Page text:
At the surface, the watch can be used for dive planning and a log book, and to configure the settings for your next dive. If you have a recent dive on the books, it can also show you your surface interval time.
None of this is rocket science; dive computers have been able to do most of these things as long as they have been around. The Apple Watch Ultra’s huge touch-screen makes the user experience significantly nicer than on traditional dive watches, which can be pretty indescipherable from time to time. Think user interfaces that seem like relics from the 1980s Casio watch era, and you get a pretty good idea.
Dive planning helps you use your current tissue loading to figure out how deep and how long you can dive for after a surface interval.
The log book helps you see the depth profile of your recent dives, along with dive time, max ascent rate, water temperature, maximum depth and the gas mix (air at 21% oxygen or Nitrox up to 40% oxygen), sampled every 15 seconds as you are underwater. These are features you can get on any dive computer, but Oceanic+ also shows any warnings about your recent dives, and uses the GPS chip in the watch to show a map of where you dived. Small iterations, but they make a huge difference over traditional dive computers.
Finally, you can configure settings for your dive, including the units you want to set your app to (Celcius or Farenheit, feet or meters, pounds or kilos) and dive mode (snorkeling or scuba), and scuba settings (partial oxygen pressure and gradient factor settings, which are safety settings usually left to advanced divers, or divers who have body compositions or medical conditions that warrant being extra careful). You can also configure your gas (air or Nitrox) and Nitrox oxygen level settings.
You can also set up dive alarms: a depth alarm to warn you when you’ve reached a certain depth and a dive duration alarm. Both are helpful to ensure you stay within your dive plan. It’s also possible to configure whether the watch automatically starts tracking dives when it senses you’ve hopped into the water or whether you need to start the dives manually.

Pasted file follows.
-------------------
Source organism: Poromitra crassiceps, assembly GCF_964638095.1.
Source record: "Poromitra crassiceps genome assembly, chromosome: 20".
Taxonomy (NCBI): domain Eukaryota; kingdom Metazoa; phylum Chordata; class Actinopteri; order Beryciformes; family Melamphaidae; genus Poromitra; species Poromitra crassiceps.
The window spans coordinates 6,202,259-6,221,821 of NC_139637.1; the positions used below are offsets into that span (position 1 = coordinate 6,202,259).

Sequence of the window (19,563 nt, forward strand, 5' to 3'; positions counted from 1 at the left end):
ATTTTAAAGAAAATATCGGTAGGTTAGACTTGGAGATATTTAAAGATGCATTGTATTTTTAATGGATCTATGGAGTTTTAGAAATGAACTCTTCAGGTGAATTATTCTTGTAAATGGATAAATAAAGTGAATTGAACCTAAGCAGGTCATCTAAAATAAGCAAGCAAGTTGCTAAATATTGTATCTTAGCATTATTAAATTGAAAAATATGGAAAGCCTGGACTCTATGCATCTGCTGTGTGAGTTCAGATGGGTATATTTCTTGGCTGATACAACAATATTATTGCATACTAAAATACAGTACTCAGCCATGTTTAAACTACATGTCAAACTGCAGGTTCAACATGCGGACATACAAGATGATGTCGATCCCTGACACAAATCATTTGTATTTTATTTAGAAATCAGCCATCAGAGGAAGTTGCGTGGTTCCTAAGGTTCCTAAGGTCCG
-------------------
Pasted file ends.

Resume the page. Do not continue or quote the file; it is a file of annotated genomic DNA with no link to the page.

In the iPhone app, you can add additional notes about your dive: visibility, currents, notes about who you dived with, wildlife you saw, equipment you used, or other notes you want to take. You can also add your dive certification cards and numbers and other helpful notes.
For example, in the screen shot below, the post-dive information shows the depth profile of my dive, along with my max ascent rate (24 meters per minute). The recommended ascent rate is a maximum of 18 m/s, so the watch gave me a warning that I was being silly.
Also in the app, you can plan your next dive by selecting the dive site on a map, and see recent water temperatures and other data about the dive.
Over time, the company told me it is planning to make this data crowdsourced, so divers who have been at the site recently can give you higher-resolution ideas of the temperature, visibility, currents and perhaps even wildlife spotted at various sites. Helpful if you are looking for whales or other large sea creatures!
The iPhone app still needs a little bit of work, but even with some minor graphic inconsistencies and quirks (mostly text alignment, minor typos, etc.), it gives a very good post-dive experience:
As you can see from the screenshots, the Apple Maps preview was possibly zoomed in a little bit too far; yes, I was diving in the ocean, but without any visual cues for where I was, the map isn’t that useful.
The depth chart, temperature, ascent rates, and no-decompression (no-deco) graphs are fantastic tools for divers, however. Most dive computers let you connect to your computer with USB or Bluetooth; it was refreshing to see how seamless the Oceanic+ experience was. By the time I opened my iPhone, all my data was already synced and ready to dig into.
Taking it into the water
For normal use, the Apple Watch Ultra takes some getting used to. It is a very large watch, and on my puny little computer-nerd wrists, it looks comically huge. That issue goes away once I’m in the water, though; large as it is for a watch, it is about on par with an average dive computer.
In the ocean, the Apple Watch Ultra is truly in its element. The display is large, fantastically bright and very easy to read under water. Apple says it is the largest display ever on an Apple Watch, and twice as bright as the display on the Series 8.
I would be amiss if I didn’t mention the water sports band Apple has created for the Apple Watch Ultra. The ‘Ocean Band,’ as the company calls it, was designed specifically for ocean and water activities, molded from a high-performance elastomer.